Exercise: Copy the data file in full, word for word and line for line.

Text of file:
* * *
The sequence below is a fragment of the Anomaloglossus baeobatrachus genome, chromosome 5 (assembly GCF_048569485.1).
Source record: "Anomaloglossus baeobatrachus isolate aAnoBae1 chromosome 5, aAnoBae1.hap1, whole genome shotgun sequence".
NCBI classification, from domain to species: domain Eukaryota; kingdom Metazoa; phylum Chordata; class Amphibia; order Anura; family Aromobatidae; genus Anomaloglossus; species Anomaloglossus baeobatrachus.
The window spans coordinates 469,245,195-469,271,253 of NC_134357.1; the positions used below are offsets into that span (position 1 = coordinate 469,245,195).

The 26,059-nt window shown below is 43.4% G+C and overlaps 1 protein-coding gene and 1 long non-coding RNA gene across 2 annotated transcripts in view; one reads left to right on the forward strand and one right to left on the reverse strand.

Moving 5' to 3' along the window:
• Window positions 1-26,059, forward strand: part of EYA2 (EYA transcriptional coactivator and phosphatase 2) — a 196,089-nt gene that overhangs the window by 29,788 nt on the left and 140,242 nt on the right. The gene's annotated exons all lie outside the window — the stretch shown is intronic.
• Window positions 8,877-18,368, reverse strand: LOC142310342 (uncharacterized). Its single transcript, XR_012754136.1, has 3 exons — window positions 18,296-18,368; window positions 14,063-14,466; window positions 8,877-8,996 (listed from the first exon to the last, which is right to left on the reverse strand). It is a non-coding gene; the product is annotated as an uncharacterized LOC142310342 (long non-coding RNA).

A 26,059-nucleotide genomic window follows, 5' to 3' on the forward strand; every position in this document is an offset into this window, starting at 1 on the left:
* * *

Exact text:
The sequence below is a fragment of the Anomaloglossus baeobatrachus genome, chromosome 5 (assembly GCF_048569485.1).
Source record: "Anomaloglossus baeobatrachus isolate aAnoBae1 chromosome 5, aAnoBae1.hap1, whole genome shotgun sequence".
NCBI classification, from domain to species: domain Eukaryota; kingdom Metazoa; phylum Chordata; class Amphibia; order Anura; family Aromobatidae; genus Anomaloglossus; species Anomaloglossus baeobatrachus.
The window spans coordinates 469,245,195-469,271,253 of NC_134357.1; the positions used below are offsets into that span (position 1 = coordinate 469,245,195).

The 26,059-nt window shown below is 43.4% G+C and overlaps 1 protein-coding gene and 1 long non-coding RNA gene across 2 annotated transcripts in view; one reads left to right on the forward strand and one right to left on the reverse strand.

Moving 5' to 3' along the window:
• Window positions 1-26,059, forward strand: part of EYA2 (EYA transcriptional coactivator and phosphatase 2) — a 196,089-nt gene that overhangs the window by 29,788 nt on the left and 140,242 nt on the right. The gene's annotated exons all lie outside the window — the stretch shown is intronic.
• Window positions 8,877-18,368, reverse strand: LOC142310342 (uncharacterized). Its single transcript, XR_012754136.1, has 3 exons — window positions 18,296-18,368; window positions 14,063-14,466; window positions 8,877-8,996 (listed from the first exon to the last, which is right to left on the reverse strand). It is a non-coding gene; the product is annotated as an uncharacterized LOC142310342 (long non-coding RNA).

A 26,059-nucleotide genomic window follows, 5' to 3' on the forward strand; every position in this document is an offset into this window, starting at 1 on the left: